• ISO revised the Named Non-Owner Coverage PP 03 22 Endorsement to make physical damage coverage an available option.

  • ISO revised the PP 13 03 Trust Endorsement to provide more flexibility to accommodate various trust structures.

New Endorsements

  • The PP 33 05 Full Safety Glass Coverage Endorsement applies when other-than-collision coverage is in effect and the auto is listed in the endorsement.

  • The Key Replacement and Related Services Coverage PP 33 27 Endorsement pays, without application of a deductible, for:

    • Reasonable expenses to get into the car if the fob is lost or stolen.

    • The cost to replace and program keys or key fobs lost or stolen.

    • The schedule for each listed auto shows a maximum limit.

  • The Pet Injury Coverage PP 33 31 Endorsement extends coverage from Part D and applies only when all of the following conditions are met:

    • Collision and other-than-collision coverage applies to at least one vehicle.

    • The dog or cat owned by “you” or a “family member” is in the car at the time of the accident.

    • The car qualifies as “your covered auto” or a “non-owned auto.”

    • Covered costs include vet expenses or costs to cremate or dispose of the pet incurred within one year of the date of loss. The limit is per occurrence.

  • The PP 33 30 Child Restraint System Coverage Endorsement provides coverage to replace a child restraint system following an accident. Coverage extends from Part D and applies only when all of the following conditions are met:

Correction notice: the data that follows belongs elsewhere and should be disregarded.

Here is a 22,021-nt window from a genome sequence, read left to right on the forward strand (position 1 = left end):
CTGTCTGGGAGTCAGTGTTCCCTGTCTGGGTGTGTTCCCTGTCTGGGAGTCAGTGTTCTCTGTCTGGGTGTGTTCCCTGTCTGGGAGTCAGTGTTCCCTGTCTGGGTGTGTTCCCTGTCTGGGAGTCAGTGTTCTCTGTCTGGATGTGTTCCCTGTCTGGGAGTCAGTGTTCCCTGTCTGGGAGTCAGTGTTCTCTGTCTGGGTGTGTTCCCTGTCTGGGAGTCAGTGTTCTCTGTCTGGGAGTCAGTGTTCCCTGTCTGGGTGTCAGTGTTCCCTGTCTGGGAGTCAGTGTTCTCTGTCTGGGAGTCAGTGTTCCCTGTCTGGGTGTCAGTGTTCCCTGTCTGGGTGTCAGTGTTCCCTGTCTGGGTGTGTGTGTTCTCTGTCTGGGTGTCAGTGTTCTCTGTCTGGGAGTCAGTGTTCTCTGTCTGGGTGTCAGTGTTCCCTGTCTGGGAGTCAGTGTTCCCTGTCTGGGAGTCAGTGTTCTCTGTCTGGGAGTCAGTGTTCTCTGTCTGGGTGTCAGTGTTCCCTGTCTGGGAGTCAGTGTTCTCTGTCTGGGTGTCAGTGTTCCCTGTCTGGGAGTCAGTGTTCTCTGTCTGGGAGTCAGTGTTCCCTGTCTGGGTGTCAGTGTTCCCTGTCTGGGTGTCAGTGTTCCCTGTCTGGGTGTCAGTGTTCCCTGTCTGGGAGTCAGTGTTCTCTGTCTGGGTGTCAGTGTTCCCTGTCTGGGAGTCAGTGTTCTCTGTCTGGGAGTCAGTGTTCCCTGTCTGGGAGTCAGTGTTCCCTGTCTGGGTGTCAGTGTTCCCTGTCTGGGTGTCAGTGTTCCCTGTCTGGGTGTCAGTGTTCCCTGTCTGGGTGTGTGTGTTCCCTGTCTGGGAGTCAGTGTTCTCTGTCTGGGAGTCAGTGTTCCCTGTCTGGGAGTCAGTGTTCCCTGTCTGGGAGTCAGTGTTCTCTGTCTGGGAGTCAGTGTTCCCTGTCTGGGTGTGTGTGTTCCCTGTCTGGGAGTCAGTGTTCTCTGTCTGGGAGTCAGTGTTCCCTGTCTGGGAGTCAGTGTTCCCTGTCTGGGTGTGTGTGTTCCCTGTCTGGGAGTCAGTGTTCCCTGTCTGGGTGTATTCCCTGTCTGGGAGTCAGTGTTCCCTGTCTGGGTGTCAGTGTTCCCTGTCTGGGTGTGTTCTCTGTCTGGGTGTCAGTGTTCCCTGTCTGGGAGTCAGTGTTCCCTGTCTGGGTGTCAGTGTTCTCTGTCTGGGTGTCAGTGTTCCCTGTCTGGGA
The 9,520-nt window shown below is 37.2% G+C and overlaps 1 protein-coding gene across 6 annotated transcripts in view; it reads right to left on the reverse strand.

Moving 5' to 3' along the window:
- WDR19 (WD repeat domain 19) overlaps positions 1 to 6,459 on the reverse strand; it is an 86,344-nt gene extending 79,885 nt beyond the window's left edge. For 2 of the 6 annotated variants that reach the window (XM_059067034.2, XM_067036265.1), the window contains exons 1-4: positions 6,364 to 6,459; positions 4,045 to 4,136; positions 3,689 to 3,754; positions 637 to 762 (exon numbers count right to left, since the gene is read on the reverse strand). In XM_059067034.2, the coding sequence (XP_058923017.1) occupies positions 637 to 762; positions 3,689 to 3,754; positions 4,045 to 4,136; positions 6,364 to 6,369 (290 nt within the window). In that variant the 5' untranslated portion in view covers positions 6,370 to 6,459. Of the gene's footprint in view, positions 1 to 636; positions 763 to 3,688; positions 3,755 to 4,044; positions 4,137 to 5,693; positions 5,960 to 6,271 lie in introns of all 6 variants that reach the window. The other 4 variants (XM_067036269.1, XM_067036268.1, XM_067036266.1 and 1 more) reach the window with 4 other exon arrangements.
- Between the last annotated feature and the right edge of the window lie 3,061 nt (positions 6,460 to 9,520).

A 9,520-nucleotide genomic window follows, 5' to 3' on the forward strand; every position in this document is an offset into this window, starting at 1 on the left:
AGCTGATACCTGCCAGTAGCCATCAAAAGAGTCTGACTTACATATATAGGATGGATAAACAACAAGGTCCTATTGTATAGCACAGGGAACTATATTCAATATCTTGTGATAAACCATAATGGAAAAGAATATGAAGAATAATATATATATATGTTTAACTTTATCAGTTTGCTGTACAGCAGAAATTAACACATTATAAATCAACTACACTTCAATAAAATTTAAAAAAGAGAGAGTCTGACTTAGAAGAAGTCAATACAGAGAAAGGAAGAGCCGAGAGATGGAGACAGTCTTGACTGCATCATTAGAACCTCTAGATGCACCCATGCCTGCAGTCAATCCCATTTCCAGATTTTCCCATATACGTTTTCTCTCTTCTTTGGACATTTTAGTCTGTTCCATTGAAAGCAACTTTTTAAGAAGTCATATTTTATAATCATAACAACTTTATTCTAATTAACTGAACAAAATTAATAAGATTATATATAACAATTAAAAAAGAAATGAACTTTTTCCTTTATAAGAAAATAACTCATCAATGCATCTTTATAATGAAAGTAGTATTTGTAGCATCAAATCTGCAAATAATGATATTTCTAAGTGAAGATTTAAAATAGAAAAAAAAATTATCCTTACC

• Collision and other-than-collision coverage applies to at least one vehicle.

    • The child restraint system is owned by “you” or a “family member.”

    • The child restraint system is inside “your covered auto” or a “non-owned auto” at the time of the loss.

    • The schedule or declarations shows a maximum limit, which provides replacement with like kind and quality without application of a deductible.

  • The PP 33 10 Replacement Cost Coverage Endorsement replaces actual cash value loss settlement with replacement cost. To qualify for replacement cost, all of the following conditions must be met:

    • The covered auto must be added to the policy and the loss must occur within 24 months of purchase, with the insured as the original owner.

    • The covered auto must have less than 24,000 miles at the time of the loss.

    • The covered auto must suffer a total loss.

    • There is no automatic coverage for a newly acquired auto or a leased vehicle. Coverage is subject to a deductible, and the amount of coverage is limited to the amount to replace with a new vehicle of the same make, model, trim level and equipment, or its equivalent. Wording does not specify model year. If the same make, model, trim or equipment is not available, the carrier will pay for one similar, but not to exceed 110% of the Manufacturer Suggested Retail Price of the covered auto.

  • The Additional Resident of Your Household PP 33 37 Endorsement was developed to extend coverage to individuals such as live-in nannies, roommates, legal domestic partners and significant others who do not own but have access to the named insured’s vehicle(s). The endorsement:

    • Allows the naming of an additional resident.